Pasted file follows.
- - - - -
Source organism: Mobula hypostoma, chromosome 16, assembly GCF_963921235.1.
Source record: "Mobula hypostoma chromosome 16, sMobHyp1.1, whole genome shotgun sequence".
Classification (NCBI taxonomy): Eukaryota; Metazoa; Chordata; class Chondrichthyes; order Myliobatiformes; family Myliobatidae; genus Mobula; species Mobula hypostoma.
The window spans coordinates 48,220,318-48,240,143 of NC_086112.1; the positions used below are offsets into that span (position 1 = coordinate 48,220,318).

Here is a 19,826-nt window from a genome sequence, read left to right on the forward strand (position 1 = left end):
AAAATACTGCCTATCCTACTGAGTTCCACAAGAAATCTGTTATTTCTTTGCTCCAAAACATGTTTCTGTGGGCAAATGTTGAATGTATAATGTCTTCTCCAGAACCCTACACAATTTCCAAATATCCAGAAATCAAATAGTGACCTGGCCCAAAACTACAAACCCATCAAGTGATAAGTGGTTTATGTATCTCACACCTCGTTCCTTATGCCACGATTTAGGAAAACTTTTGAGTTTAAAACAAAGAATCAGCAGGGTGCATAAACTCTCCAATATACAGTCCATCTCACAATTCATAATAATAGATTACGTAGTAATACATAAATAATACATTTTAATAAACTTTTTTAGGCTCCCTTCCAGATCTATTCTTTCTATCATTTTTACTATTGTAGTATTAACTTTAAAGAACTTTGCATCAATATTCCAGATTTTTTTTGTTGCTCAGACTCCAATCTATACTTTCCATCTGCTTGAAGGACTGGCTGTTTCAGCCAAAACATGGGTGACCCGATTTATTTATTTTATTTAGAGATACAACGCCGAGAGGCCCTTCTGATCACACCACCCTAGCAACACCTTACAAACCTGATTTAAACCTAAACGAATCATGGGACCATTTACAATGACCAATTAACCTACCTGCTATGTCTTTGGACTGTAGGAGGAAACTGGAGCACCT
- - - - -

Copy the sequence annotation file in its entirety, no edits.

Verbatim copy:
Source organism: Mobula hypostoma, chromosome 16, assembly GCF_963921235.1.
Source record: "Mobula hypostoma chromosome 16, sMobHyp1.1, whole genome shotgun sequence".
Classification (NCBI taxonomy): Eukaryota; Metazoa; Chordata; class Chondrichthyes; order Myliobatiformes; family Myliobatidae; genus Mobula; species Mobula hypostoma.
The window spans coordinates 48,220,318-48,240,143 of NC_086112.1; the positions used below are offsets into that span (position 1 = coordinate 48,220,318).

Here is a 19,826-nt window from a genome sequence, read left to right on the forward strand (position 1 = left end):
AAAATACTGCCTATCCTACTGAGTTCCACAAGAAATCTGTTATTTCTTTGCTCCAAAACATGTTTCTGTGGGCAAATGTTGAATGTATAATGTCTTCTCCAGAACCCTACACAATTTCCAAATATCCAGAAATCAAATAGTGACCTGGCCCAAAACTACAAACCCATCAAGTGATAAGTGGTTTATGTATCTCACACCTCGTTCCTTATGCCACGATTTAGGAAAACTTTTGAGTTTAAAACAAAGAATCAGCAGGGTGCATAAACTCTCCAATATACAGTCCATCTCACAATTCATAATAATAGATTACGTAGTAATACATAAATAATACATTTTAATAAACTTTTTTAGGCTCCCTTCCAGATCTATTCTTTCTATCATTTTTACTATTGTAGTATTAACTTTAAAGAACTTTGCATCAATATTCCAGATTTTTTTTGTTGCTCAGACTCCAATCTATACTTTCCATCTGCTTGAAGGACTGGCTGTTTCAGCCAAAACATGGGTGACCCGATTTATTTATTTTATTTAGAGATACAACGCCGAGAGGCCCTTCTGATCACACCACCCTAGCAACACCTTACAAACCTGATTTAAACCTAAACGAATCATGGGACCATTTACAATGACCAATTAACCTACCTGCTATGTCTTTGGACTGTAGGAGGAAACTGGAGCACCT